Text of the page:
Part II. Discussant
At this point, Daniel Lende began his discussion with a pitch for the new book, The Encultured Brain, due soon from MIT Press, which is a product of their 2009 conference of the same title at University of Notre Dame. Lende encourages future and current neuroanthropologists to mix things together and look for commonalities across topics.
Neuroanthropology, he reminds us (and many agree) is a new synthetic effort of a holistic anthropology. Neuroanthropology uses biological anthropology and the classic ethnographic comparative method of cultural anthropology to investigate the underlying mechanisms and processes of human adaptation. In the process, we examine the psychological relation between individual and environment while also adding the layer of neuroscience. Neuroanthropology thus offers insight into social processes, the brain and the world, thereby creating an opportunity for both applied and critical perspectives on neuroscience as a new metaphor of the self, pharmaceuticals for the changing the brain, and so on.
Most importantly, Lende explained, neuroanthropology – as opposed to the older biocultural anthropology -is grounded in ethnography. Without ethnography, it is hard to imagine how lived experience, cultural variation, and human variation in the brain interact. This is a new and different approach to both anthropology (culture as it is taken into and shaped by the brain) and neuroscience (the encultured brain), it seems.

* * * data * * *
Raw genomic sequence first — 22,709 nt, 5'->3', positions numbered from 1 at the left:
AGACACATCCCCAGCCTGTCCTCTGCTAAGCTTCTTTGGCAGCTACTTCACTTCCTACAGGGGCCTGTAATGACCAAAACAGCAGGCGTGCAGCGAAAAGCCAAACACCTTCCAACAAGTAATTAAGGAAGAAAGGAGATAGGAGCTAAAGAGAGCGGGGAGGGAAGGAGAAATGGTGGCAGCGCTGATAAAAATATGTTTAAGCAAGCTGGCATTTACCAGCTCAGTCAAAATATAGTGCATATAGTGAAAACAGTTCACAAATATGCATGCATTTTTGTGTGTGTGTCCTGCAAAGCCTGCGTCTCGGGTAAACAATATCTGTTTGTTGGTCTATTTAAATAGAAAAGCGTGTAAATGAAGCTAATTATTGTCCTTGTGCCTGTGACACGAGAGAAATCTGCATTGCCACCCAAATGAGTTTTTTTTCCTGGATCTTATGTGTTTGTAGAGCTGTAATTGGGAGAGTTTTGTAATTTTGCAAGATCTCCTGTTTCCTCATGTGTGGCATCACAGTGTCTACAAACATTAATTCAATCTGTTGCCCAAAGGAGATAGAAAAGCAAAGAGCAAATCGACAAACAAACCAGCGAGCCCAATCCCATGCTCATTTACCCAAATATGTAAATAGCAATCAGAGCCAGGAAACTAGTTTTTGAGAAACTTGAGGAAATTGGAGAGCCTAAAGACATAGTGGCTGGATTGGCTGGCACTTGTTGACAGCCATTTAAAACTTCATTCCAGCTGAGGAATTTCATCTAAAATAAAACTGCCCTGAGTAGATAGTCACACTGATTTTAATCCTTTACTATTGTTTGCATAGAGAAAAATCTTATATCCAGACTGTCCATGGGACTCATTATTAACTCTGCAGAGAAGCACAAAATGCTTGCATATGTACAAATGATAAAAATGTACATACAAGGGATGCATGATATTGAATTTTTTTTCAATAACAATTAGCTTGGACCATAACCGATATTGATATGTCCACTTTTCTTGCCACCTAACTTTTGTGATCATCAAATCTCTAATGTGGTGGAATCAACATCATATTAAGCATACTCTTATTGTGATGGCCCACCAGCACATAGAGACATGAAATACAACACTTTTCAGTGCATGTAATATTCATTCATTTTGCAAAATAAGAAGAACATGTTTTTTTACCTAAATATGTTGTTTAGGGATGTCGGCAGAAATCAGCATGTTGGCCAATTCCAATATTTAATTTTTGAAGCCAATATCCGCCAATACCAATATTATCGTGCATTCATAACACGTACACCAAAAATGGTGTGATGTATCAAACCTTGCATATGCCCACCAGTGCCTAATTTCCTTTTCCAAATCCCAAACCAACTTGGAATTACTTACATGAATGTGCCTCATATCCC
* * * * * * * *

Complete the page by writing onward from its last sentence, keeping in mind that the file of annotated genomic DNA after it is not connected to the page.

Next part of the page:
Part II. Discussion
Question 1. How do you turn this into a research strategy?
Answer 1. We need to break processes down to a neural level – there are different processes at play. This is where a comparative process helps. Look across games and dissociation. Processes can work at different levels, which lends dynamism to this approach. We engage in experience but there is also an automaticity that takes care of experience. We need to understand automaticity at the level of cultural rules.
Question 2. What is process of being controlled by story? Of being pulled along?
Answer 2. Went step by step, which was good. Flow is presented as naturalized rather than something that is being socialized. How does this happen in the wild? Not just flow as internal sense but flow in context. Challenge-skill balance.
Looking at ethnography, the danger is to naturalize – keep coming back to the idea that these things happen socially. Social things drive neural plasticity.
Question 3. I am intrigued by idea of play as mood. Public space, public mood, public play – the idea that participants forget themselves. How do we develop this?
Answer 3: Emphasize arousal and context and neuronal mirroring. Neuroscience is hard but not fruitful. Studying up – recreate what neuroscientists do – video game designers, for example. Offer a critical perspective on how to change it. Culture is structuring stuff. How patterns of brain activation work. Culture can drive the patterning. What are the patterns of connections? What does our ethnography reveal?
References Cited (that I recognized)
Luhrmann, T. M., Nusbaum, H. & Thisted, R. The Absorption Hypothesis: Learning to Hear God in Evangelical Christianity. American Anthropologist 112, 66-78, doi:10.1111/j.1548-1433.2009.01197.x (2010)
Seligman, R. The Unmaking and Making of Self: Embodied Suffering and Mind Body Healing in Brazilian Candomble. Ethos 38, 297-320 (2010).
- Toward a Neuroanthropology of Immersive Online Gaming and Cyberdependence
- Critical neuroscience and anthropological engagement
- A Critical Neuroscience manifesto
- Laurence Kirmayer, "Revisioning Psychiatry: Cultural Phenomenology, Critical Neuroscience, and Global Mental Health"
- Videos from "Critical Neuroscience" course